By Ella Lloyd | Political Editor
The Heat Networks Bill will see clusters of homes and businesses heated using renewable energy pipelines, rather than fossil fuels.
Following these recent efforts, however, the Queen will be the only person in Scotland exempt from facilitating the construction of these pipelines. Correspondence between Buckingham Palace and the Scottish Government, exposed by a researcher for the Scottish Liberal Democrats under a Freedom of Information request, reveals how the process of Queen’s Consent was used to gain the exemption.
Breakdown: What is ‘Queen’s Consent’?
Queen’s Consent (or King’s consent when the monarch is male) is a parliamentary procedure dating back to the 1700s, whereby the sovereign’s consent is needed for a bill affecting the crown’s “prerogative or interests” to be debated by parliament.
It is distinct from Royal Assent, which is required for all legislation, and granted after a bill has passed parliament. In theory, Queen’s consent is a formality, and consent is always given. The evidence uncovered by The Guardian, however, suggests the process is being exploited to intervene in parliament and change laws to benefit the Crown.
The exemption concerns the use of compulsory purchase orders, which would allow for land or property to be obtained from landowners, for uses of great public interest. As one of the largest landowners in Scotland, compulsory purchase powers would be limited in relation to the Queen’s private estates. Documents reveal that after concerns had been raised by the Queen’s lawyers, the then energy minister Paul Wheelhouse agreed to the amendment and Queen’s consent was given.
This action is in opposition to the Royal Family’s previous public commitment to tackling climate change. Prince Charles is a long-term advocate for environmental awareness, and his son Prince William recently joined him in this pursuit, launching the Earthshot Prize to find solutions to environmental problems.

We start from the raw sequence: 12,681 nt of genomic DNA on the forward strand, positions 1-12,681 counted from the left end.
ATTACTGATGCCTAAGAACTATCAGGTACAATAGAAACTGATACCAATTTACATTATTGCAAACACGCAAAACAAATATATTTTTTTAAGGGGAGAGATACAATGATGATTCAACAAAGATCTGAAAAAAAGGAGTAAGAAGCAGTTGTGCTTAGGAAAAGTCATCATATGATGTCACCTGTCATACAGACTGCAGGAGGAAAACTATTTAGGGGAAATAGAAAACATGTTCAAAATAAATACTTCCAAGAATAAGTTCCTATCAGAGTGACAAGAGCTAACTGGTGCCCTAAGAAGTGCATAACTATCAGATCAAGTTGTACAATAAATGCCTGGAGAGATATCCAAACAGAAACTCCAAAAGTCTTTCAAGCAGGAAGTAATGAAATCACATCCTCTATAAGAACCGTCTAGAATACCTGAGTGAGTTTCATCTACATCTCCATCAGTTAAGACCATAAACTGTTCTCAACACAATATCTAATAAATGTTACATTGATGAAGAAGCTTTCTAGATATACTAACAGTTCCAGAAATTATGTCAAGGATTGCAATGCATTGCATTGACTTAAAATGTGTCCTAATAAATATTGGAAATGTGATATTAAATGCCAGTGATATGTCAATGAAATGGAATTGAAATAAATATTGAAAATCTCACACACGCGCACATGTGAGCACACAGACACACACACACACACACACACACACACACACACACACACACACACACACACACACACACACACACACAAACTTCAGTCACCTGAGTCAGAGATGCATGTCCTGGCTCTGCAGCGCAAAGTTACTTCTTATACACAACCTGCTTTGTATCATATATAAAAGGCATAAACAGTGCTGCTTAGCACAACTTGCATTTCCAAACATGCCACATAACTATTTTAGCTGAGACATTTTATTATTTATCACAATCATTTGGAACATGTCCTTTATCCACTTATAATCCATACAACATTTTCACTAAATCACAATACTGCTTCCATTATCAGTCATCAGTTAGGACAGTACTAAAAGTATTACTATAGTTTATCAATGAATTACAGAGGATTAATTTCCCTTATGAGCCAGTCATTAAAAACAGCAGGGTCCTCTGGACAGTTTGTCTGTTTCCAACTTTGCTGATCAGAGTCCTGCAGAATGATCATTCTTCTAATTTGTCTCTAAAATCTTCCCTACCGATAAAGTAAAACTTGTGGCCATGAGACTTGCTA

This is not the first time Queen’s consent has been used to lobby for changes to laws.
In February, the Guardian published their investigation into the use of both Queen’s and Prince’s consent to vet over 1000 laws. Following this revelation, a petition was signed by over 50,000 people, calling for a parliamentary investigation into the obscure mechanism. The use of which, to intervene in parliamentary processes, has been criticised by some as undemocratic and an abuse of power.
In Scotland, where the process is known as Crown Consent, the Queen has vetted 67 bills in the last 2 decades. Both the Palace and the Scottish Government refused to disclose how many of those bills were amended as a result of the Queen’s lobbying.
The Guardian’s investigation, however, also suggests that the Scottish government may have failed to disclose the lobbying when the amendment was questioned during parliamentary debate in Holyrood.
Then Independent MSP Andy Wightman questioned the amendment on the grounds that preferential treatment for the Queen was unfair. Wheelhouse answered that the amendment was needed to “ensure the smooth passage of the bill” but did not reveal that the Queen’s lawyers had lobbied for it.
A spokesperson for Buckingham Palace said, “The royal household can be consulted on bills in order to ensure the technical accuracy and consistency of the application of the bill to the Crown, a complex legal principle governed by statute and common law” and insisted that “This process does not change the nature of any such bill”.
Liberal Democrat MSP Willie Rennie argued that lobbying should have been declared and that “This research shows that Queen’s consent isn’t just some arcane legacy from parliament’s past. It’s a live process. Laws are secretly being changed behind Scotland’s back as a result.”
Anti-Monarchy Pressure Group Republic condemned the move as “disgraceful” in a recent Twitter exchange, calling for ‘an urgent review of the royal consent rule’.